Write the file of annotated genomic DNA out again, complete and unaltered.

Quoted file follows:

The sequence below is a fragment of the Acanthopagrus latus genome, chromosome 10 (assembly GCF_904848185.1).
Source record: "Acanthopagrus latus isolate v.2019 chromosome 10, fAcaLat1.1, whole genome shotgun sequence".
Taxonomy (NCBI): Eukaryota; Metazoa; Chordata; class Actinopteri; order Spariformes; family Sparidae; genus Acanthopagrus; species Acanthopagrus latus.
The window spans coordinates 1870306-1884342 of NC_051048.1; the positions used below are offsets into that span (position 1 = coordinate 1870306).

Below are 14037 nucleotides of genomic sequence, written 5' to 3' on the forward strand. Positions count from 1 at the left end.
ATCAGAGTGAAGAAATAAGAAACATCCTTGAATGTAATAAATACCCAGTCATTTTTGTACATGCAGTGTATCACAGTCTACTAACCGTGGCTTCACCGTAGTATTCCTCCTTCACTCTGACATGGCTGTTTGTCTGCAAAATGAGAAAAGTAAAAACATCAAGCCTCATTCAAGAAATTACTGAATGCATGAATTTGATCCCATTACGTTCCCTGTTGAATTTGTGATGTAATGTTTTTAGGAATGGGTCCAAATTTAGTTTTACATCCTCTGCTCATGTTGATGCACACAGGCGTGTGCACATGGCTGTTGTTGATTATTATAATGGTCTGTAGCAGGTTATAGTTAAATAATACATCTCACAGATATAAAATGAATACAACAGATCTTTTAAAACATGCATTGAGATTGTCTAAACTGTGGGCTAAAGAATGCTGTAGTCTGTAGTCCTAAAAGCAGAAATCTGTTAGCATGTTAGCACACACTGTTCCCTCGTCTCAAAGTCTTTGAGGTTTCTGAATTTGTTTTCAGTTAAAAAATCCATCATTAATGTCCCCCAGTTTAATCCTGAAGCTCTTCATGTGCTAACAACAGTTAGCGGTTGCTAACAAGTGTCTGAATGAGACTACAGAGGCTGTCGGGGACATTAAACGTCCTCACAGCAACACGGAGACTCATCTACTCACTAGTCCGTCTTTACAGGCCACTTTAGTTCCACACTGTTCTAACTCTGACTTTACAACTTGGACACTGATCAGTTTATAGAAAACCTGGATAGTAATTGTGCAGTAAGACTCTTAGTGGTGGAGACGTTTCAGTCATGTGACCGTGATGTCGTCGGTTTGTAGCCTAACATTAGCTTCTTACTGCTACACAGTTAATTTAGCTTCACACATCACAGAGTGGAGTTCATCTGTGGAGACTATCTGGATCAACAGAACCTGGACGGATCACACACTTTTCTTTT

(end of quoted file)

The sequence below is a fragment of the Acanthopagrus latus genome, chromosome 10 (assembly GCF_904848185.1).
Source record: "Acanthopagrus latus isolate v.2019 chromosome 10, fAcaLat1.1, whole genome shotgun sequence".
Taxonomy (NCBI): Eukaryota; Metazoa; Chordata; class Actinopteri; order Spariformes; family Sparidae; genus Acanthopagrus; species Acanthopagrus latus.
The window spans coordinates 1870306-1884342 of NC_051048.1; the positions used below are offsets into that span (position 1 = coordinate 1870306).

Below are 14037 nucleotides of genomic sequence, written 5' to 3' on the forward strand. Positions count from 1 at the left end.
ATCAGAGTGAAGAAATAAGAAACATCCTTGAATGTAATAAATACCCAGTCATTTTTGTACATGCAGTGTATCACAGTCTACTAACCGTGGCTTCACCGTAGTATTCCTCCTTCACTCTGACATGGCTGTTTGTCTGCAAAATGAGAAAAGTAAAAACATCAAGCCTCATTCAAGAAATTACTGAATGCATGAATTTGATCCCATTACGTTCCCTGTTGAATTTGTGATGTAATGTTTTTAGGAATGGGTCCAAATTTAGTTTTACATCCTCTGCTCATGTTGATGCACACAGGCGTGTGCACATGGCTGTTGTTGATTATTATAATGGTCTGTAGCAGGTTATAGTTAAATAATACATCTCACAGATATAAAATGAATACAACAGATCTTTTAAAACATGCATTGAGATTGTCTAAACTGTGGGCTAAAGAATGCTGTAGTCTGTAGTCCTAAAAGCAGAAATCTGTTAGCATGTTAGCACACACTGTTCCCTCGTCTCAAAGTCTTTGAGGTTTCTGAATTTGTTTTCAGTTAAAAAATCCATCATTAATGTCCCCCAGTTTAATCCTGAAGCTCTTCATGTGCTAACAACAGTTAGCGGTTGCTAACAAGTGTCTGAATGAGACTACAGAGGCTGTCGGGGACATTAAACGTCCTCACAGCAACACGGAGACTCATCTACTCACTAGTCCGTCTTTACAGGCCACTTTAGTTCCACACTGTTCTAACTCTGACTTTACAACTTGGACACTGATCAGTTTATAGAAAACCTGGATAGTAATTGTGCAGTAAGACTCTTAGTGGTGGAGACGTTTCAGTCATGTGACCGTGATGTCGTCGGTTTGTAGCCTAACATTAGCTTCTTACTGCTACACAGTTAATTTAGCTTCACACATCACAGAGTGGAGTTCATCTGTGGAGACTATCTGGATCAACAGAACCTGGACGGATCACACACTTTTCTTTT